It’s not just Americans who are only now realizing the extent of the Chinese Communist Party’s (CCP) influence and its deceptions—many Chinese living in mainland China are in the same boat.
For nearly 20 years, Jianglan Xiao has taken sharing the truth with the Chinese people as her mission. Working from California, she’s trying to warn people in China about the CCP’s lies. With the rise of the CCP virus, commonly known as novel coronavirus, they are starting to really listen.
The CCP is capable of vile, outright evil, and it carries out these acts in broad daylight, said Xiao, who grew up in China. “I know, because I know the CCP,” she said.
Xiao’s father was a school president, which meant that during the Cultural Revolution in the 1960s and 70s, he was sent to labor camps—but not before being publicly denounced and humiliated. This was the norm for all scholars and intellectuals. As a child, she didn’t understand what was happening; she only thought that if everyone was saying her father was bad, he must have been bad.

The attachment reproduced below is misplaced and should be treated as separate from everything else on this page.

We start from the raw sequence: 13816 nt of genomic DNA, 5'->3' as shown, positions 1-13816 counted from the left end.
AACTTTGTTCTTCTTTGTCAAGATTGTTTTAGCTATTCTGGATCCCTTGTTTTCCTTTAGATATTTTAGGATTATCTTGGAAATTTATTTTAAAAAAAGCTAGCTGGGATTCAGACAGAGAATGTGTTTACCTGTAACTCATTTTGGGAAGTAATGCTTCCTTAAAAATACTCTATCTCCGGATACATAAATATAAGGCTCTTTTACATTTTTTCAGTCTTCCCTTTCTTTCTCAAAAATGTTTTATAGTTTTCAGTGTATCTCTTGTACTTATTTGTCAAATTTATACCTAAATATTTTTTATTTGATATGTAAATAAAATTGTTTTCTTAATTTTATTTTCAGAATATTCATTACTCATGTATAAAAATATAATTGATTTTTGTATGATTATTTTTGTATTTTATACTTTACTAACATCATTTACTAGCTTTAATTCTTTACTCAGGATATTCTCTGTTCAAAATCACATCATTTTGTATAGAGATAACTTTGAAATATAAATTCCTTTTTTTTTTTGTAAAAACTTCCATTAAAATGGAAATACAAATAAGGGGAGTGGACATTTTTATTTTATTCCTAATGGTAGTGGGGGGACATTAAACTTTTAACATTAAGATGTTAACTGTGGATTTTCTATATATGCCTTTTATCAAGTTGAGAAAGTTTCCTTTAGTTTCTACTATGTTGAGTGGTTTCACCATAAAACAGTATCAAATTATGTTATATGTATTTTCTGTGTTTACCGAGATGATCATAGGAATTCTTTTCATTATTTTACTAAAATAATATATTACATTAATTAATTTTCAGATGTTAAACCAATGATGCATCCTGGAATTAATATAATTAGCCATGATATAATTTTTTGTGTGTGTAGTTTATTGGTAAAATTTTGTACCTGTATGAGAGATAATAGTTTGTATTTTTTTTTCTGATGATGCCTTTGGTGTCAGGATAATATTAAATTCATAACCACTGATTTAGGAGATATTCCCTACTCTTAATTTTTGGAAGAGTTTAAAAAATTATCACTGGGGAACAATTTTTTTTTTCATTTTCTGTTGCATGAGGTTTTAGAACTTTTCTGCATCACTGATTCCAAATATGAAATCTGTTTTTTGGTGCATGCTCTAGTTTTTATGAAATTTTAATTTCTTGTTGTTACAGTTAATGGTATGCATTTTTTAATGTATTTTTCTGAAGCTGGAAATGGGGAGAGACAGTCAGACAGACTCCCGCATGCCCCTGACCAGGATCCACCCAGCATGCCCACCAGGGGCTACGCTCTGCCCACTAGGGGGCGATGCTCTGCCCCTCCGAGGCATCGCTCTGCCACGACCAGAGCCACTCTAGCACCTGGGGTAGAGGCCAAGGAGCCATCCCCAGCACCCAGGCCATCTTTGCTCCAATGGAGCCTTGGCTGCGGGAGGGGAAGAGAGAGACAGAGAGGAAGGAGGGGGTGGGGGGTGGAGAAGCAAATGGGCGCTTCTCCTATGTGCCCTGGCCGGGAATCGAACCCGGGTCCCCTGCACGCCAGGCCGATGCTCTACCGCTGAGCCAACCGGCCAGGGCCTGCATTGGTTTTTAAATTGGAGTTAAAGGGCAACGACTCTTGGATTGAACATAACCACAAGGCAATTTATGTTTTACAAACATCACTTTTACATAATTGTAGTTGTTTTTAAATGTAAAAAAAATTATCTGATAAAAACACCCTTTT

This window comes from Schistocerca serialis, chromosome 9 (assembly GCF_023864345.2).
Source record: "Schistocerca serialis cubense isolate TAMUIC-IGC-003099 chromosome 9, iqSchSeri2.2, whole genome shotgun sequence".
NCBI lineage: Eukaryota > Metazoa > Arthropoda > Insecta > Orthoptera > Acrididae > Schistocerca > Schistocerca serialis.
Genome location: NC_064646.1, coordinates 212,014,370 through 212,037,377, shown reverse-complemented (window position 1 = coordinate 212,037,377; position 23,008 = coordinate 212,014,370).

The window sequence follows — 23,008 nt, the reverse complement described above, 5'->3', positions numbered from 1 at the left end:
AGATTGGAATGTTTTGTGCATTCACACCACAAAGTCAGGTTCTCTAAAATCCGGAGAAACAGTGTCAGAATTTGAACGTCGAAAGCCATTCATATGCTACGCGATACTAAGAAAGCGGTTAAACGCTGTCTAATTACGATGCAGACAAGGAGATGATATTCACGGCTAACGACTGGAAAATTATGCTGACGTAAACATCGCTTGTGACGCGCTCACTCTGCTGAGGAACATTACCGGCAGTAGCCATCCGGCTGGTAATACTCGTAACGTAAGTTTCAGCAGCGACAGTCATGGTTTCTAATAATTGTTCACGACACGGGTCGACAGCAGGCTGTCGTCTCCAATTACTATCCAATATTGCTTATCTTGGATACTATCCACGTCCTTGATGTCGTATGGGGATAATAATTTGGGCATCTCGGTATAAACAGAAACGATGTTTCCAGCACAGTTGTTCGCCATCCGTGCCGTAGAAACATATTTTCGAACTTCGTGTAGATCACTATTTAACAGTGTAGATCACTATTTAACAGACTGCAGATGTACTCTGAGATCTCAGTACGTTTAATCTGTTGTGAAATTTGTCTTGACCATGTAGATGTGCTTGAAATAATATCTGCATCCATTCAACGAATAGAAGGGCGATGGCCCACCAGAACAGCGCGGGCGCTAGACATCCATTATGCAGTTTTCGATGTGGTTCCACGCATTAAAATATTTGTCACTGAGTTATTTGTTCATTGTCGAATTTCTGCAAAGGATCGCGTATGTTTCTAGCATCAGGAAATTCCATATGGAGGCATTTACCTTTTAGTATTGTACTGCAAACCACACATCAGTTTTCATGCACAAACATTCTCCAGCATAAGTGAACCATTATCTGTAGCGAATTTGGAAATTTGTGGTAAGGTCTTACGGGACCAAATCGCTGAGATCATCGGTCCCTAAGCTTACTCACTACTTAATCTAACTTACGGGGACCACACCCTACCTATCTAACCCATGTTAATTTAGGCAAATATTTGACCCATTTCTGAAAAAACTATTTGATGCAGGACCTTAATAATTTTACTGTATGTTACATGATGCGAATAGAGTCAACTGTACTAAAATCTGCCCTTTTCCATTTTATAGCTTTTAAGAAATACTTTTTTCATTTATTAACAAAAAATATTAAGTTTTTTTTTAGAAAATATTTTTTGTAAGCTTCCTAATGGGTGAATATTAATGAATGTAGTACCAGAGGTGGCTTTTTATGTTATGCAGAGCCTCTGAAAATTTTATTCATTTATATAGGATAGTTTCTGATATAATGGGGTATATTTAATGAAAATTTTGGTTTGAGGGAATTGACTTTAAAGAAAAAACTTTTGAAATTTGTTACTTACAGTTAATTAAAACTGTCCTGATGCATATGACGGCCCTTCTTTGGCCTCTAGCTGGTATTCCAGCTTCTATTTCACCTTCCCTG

For years, she felt ashamed of him and didn’t even want to call him her father.
That’s the level of brainwashing the CCP is capable of meting out, Xiao said. It isn’t something many in the West can understand, having never experienced it firsthand.
But, in 1998, Xiao’s world changed. She was gifted a book by a kind dentist she met who had made an impression on her. When she read it, she realized it was a guide to being a better person.
“Zhuan Falun,” the main text of the spiritual practice Falun Gong, teaches truthfulness, compassion, and forbearance. Xiao realized it was completely at odds with the culture she lived in, but that was who she now wanted to be. She took up the practice and did the five meditative exercises every day.
A year later, Xiao got married and moved to the United States. Only a few months after her move, she heard some very upsetting news. Her sister told her that in China, Falun Gong (also known as Falun Dafa) had been officially banned by the Chinese Communist Party and that those who refused to renounce the practice were being detained and sent to “re-education camps”—in other words, brainwashing centers.
At the time, in 1999, the number of Falun Gong practitioners in China had risen to an estimated 70 million to 100 million—many more than the number of CCP members.
While Xiao was shocked, she knew what the CCP was capable of and could see why the Party wouldn’t want something so antithetical to its culture to thrive.